Earth, Planets and Space

, 71:4 | Cite as

3-D inversion of MT impedances and inter-site tensors, individually and jointly. New lessons learnt

  • Mikhail KruglyakovEmail author
  • Alexey Kuvshinov
Open Access
Express Letter
Part of the following topical collections:
  1. 1. Geomagnetism


A conventional magnetotelluric (MT) survey layout implies measurements of horizontal electric and magnetic fields at every site with subsequent estimation and interpretation of impedance tensors \({Z}\) or dependent responses, such as apparent resistivities and phases. In this work, we assess advantages and disadvantages of complementing or substituting conventional MT with inter-site transfer functions such as inter-site impedance tensor, \({Q}\), horizontal magnetic, \({M}\), and horizontal electric, \({T}\), tensors. Our analysis is based on a 3-D inversion of synthetic responses calculated for a 3-D model which consists of two buried adjacent (resistive and conductive) blocks and thin resistor above them. The (regularized) 3-D inversion is performed using scalable 3-D MT inverse solver with forward modelling engine based on a contracting integral equation approach. The inversion exploits gradient-type (quasi-Newton) optimization algorithm and invokes adjoint sources approach to compute misfits’ gradients. From our model study, we conclude that: (1) 3-D inversion of either \({Z}\) or \({Q}\) tensors recovers the “true” structures equally well. This, in particular, raises the question whether we need magnetic field measurements at every survey site in the course of 3-D MT studies; (2) recovery of true structures is slightly worse if \({T}\) tensor is inverted, and significantly worse if \({M}\) tensor is inverted; (3) simultaneous inversion of \({Z}\) and \({M}\) (or \({Z}\) and \({T}\)) does not improve the recovery of true structures compared to individual inversion of \({Z}\) or \({Q}\); (4) location of reference site, which is required for calculating inter-site \({Q}\), \({T}\) and \({M}\) tensors, has also marginal effect on the inversion results.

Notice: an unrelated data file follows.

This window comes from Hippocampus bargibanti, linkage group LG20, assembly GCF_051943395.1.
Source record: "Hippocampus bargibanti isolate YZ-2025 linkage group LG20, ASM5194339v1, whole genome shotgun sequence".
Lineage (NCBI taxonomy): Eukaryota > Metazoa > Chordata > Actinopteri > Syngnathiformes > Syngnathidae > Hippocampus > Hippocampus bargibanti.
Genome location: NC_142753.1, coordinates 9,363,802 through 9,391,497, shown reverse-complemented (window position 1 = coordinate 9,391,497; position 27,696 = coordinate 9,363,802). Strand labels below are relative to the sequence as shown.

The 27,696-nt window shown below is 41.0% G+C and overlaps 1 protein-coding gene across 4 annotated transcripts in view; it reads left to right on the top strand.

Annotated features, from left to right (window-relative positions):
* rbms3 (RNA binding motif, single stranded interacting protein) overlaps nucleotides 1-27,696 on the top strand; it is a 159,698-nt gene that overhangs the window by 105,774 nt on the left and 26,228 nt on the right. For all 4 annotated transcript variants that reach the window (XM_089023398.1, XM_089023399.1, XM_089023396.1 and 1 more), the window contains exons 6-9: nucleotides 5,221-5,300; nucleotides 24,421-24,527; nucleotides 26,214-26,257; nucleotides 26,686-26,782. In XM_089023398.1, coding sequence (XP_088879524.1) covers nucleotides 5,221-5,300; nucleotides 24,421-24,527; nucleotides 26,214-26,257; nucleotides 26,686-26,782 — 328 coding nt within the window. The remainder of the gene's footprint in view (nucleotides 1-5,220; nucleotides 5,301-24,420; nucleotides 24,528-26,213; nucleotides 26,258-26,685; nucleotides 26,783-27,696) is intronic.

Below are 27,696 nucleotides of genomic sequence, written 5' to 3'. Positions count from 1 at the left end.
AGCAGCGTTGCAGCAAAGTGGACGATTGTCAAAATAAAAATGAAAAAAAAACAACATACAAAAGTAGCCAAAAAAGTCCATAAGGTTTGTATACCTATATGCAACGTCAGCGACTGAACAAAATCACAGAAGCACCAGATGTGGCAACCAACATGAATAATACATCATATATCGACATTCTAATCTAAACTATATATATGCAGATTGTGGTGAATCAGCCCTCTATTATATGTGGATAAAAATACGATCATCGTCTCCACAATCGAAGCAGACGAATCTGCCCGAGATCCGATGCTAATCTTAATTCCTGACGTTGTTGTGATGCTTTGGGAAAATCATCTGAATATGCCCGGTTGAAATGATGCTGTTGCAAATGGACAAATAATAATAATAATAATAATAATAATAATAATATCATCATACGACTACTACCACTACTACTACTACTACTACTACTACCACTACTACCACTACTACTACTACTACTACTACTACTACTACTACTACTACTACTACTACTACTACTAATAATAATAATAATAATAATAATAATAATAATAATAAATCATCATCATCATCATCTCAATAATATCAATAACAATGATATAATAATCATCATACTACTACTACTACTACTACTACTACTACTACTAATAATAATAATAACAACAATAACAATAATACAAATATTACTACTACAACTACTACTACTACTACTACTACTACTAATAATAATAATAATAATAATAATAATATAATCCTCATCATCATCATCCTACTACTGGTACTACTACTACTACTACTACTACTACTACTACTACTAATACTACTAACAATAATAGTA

Magnetotellurics 3-D inversion Inter-site tensors 





Broyden–Fletcher–Goldfarb–Shanno optimization algorithm


One of the well-established geophysical techniques to explore the Earth’s interiors is magnetotelluric (MT) method (Chave and Jones 2012). During an MT survey, natural variations of the horizontal electric, \({\mathbf {E}}_\tau \), and magnetic, \({\mathbf {H}}_\tau \), fields are measured with further translating them into subsurface’s electrical conductivity distribution. Conductivity is ultimately interpreted in terms of Earth’s composition, temperature, volatile content and partial melt. It is assumed in MT that the source of time-varying fields \({\mathbf {E}}_\tau \) and \({\mathbf {H}}_\tau \) is vertically incident plane wave of variable polarization. The plane wave assumption allows one to write an equation which relates frequency domain \({\mathbf {E}}_\tau \) and \({\mathbf {H}}_\tau \) at a survey site \( \mathbf{r}_s\) via complex-valued impedance tensor \({Z}\) (Berdichevsky and Dmitriev 2008)